Arguing for the government: Stephanie Smith
I would like to introduce you to a young woman by the name of Sasha Rodriguez. Sasha’s family lives in the city of Atwater, California, which has a population of 14,000. Today, however, there is one less person to be accounted for in this city. Sasha is dead at the age of 15.
Sasha tragically lost her life after she attended her first rave party June 26 at the L.A. Coliseum. She died as a result of a drug overdose. The drug commonly known as ecstasy was found in Sasha’s system after she was rushed to the hospital.
Ecstasy is a drug that is often found at rave parties—the two are practically synonymous. Ecstasy became popular in the ‘80s right around the same time raves came on the scene.
I question how the city of Los Angeles can allow this type of event to take place on city-owned property. It is the duty of the governing body of Los Angeles to outlaw rave parties on property owned by the city.
Sasha’s family members are reportedly struggling with all the questions surrounding her death. But most importantly; how was this underage teenager able to enter this event?
Promoters for the event designated a minimum age limit of 16. When paramedics came to the aid of the fallen teenager, she had no identification on her.
Dr. Caitlyn Reed, a physician working on assignment for the L.A. County Department of Public Health, attended the two-day rave. According to the doctor, she saw no officials at the doors checking identification on either day.
In a county that boasts that it is dedicated to public safety, who was there to help Sasha Rodriguez? This youngster may still be alive today had she been turned away from this event.
I understand that those who oppose my point of view will argue that this is an isolated incident, and therefore should not affect other partygoers. This is not the case. Sasha is not the first person to have lost their life while attending a rave party.
Just one month prior, in Northern California, a 23-year-old man attending a rave known as Pop 2010: The Dream also died from an ecstasy overdose. In 2002, KFSN, a television station out of Fresno, reported that two individuals died at a rave party. In October 2001, two people overdosed on drugs at the PNE Coliseum in Canada. More recently, at a New Year’s Party in 2009 at the L.A. Sports Arena, 18 people overdosed on drugs.
The time for action is now, before any more lives are lost. Knowing that raves are commonplace for drug use, the city of Los Angeles can no longer turn a blind eye to the facts. We should not let Sasha’s death be in vain. Our city needs to be held accountable and outlaw raves at city-owned venues—now.
Arguing for the opposition: Israel Herrera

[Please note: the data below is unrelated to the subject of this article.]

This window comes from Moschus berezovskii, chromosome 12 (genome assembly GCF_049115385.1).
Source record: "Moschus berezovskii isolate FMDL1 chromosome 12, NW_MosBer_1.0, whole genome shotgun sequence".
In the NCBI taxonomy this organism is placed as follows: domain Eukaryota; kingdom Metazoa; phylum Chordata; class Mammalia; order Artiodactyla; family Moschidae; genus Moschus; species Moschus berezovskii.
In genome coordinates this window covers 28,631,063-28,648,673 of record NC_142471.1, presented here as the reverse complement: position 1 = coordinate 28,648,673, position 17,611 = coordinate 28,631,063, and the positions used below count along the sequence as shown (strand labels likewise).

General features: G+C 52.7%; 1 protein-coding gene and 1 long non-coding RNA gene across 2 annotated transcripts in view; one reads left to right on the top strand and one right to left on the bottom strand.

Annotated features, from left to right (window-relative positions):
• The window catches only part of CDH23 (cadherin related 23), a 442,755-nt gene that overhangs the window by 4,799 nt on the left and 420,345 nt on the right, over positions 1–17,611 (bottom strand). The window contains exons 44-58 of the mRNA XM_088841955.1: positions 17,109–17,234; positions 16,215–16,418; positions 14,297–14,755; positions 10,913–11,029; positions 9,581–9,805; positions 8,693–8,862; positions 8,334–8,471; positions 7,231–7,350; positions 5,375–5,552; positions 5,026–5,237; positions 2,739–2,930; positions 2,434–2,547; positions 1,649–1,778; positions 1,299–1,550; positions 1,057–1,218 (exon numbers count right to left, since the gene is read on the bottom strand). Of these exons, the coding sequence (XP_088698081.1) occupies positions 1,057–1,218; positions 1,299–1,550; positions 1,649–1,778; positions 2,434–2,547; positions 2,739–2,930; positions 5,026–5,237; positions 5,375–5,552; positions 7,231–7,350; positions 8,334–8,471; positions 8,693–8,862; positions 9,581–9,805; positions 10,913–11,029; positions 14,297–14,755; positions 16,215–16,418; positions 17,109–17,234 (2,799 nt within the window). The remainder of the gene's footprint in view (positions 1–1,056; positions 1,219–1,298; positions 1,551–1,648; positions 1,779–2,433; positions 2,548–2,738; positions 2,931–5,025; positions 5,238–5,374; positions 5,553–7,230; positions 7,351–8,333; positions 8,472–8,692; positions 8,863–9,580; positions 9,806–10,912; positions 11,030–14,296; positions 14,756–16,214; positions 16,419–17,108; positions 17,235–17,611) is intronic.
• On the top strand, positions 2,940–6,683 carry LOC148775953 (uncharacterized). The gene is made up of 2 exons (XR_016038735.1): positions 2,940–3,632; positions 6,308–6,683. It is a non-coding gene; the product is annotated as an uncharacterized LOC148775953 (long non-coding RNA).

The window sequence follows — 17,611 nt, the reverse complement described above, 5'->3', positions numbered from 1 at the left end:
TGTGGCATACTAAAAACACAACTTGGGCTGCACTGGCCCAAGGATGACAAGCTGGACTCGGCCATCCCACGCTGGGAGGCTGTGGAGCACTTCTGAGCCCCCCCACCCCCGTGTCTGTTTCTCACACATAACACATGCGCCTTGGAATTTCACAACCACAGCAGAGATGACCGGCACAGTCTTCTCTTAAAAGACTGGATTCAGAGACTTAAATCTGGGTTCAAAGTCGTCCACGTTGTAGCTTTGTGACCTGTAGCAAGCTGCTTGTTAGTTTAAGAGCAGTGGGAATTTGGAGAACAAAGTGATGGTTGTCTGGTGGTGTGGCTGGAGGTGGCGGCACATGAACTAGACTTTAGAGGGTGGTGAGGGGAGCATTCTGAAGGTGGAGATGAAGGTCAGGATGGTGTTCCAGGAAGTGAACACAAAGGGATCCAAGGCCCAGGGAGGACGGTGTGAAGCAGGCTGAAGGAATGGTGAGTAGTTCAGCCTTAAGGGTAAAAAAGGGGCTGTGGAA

As many of you may have noticed, electronic music dance festivals, better known as raves, have begun to slowly infiltrate our mainstream.
These music festivals, which bring some of the biggest disc jockeys and attract thousands of ravers every year, are fun and exciting parties that go on until the wee hours of the morning.
Just recently, the L.A. Coliseum was host to the Electric Daisy Carnival, also known as EDC, drawing a crowd of over 185,000 people over two days.
Many people are dubbing this the Woodstock of our generation, but like with any other event of this size, there are bound to be problems.
Sasha Rodriguez, a 15 year-old student from Taft High School in Woodland Hills, died of a suspected ecstasy overdose while attending EDC this summer.
This incident has prompted city officials, such as L.A. County Supervisor Zev Yaroslavsky, to call for a ban of raves at publicly owned venues such as the coliseum and the L.A. Sports Arena.
I am opposed to this idea and insist that these events must continue.
While I am sympathetic to the family of this young girl, I firmly believe that the actions of one individual should not affect the rest of the raver population.
Many people might argue that raves should be banned because drug use is rampant at these events. Having attended various raves, I can tell you first-hand that there is drug use at these events.
However, the L.A. Times reported that Bernard Parks, L.A. city councilman and ex-LAPD police chief, said only five percent of the attendees at raves take part in illegal drugs, the other 95 percent are there to enjoy the music and have fun with their friends.
Drug use is not limited to events such as EDC. Drugs such as ecstasy are prevalent in nightclubs and house parties. To impose a ban on these raves would mean that one would have to ban all other events where ecstasy and other drug use could take place.
Instead of completely shutting down these events, city officials should implement stricter security measures and guidelines.
After discussing the event that took place, the Coliseum Commission and L.A. city officials have come up with a preliminary report, which can be found on Yaroslavsky’s website, that details new guidelines for raves. These new guidelines include imposing an age limit for entery into raves and promoting drug awareness in the community.
According to a statement released by the promoter of EDC and other large raves on their website, the Insomniac rave venue has taken it upon themselves to enforce an age restriction of 18 and over. Anybody trying to gain access to a rave will have to present a government-issued I.D.
This will certainly reduce the amount of under-age kids who attend these events, in hopes that the incident that occurred at EDC won’t happen again.
Another alternative to a ban is to promote drug awareness at these events with the intentions of preventing another tragedy.
For the rest of us living in the city of Los Angeles, the music must go on.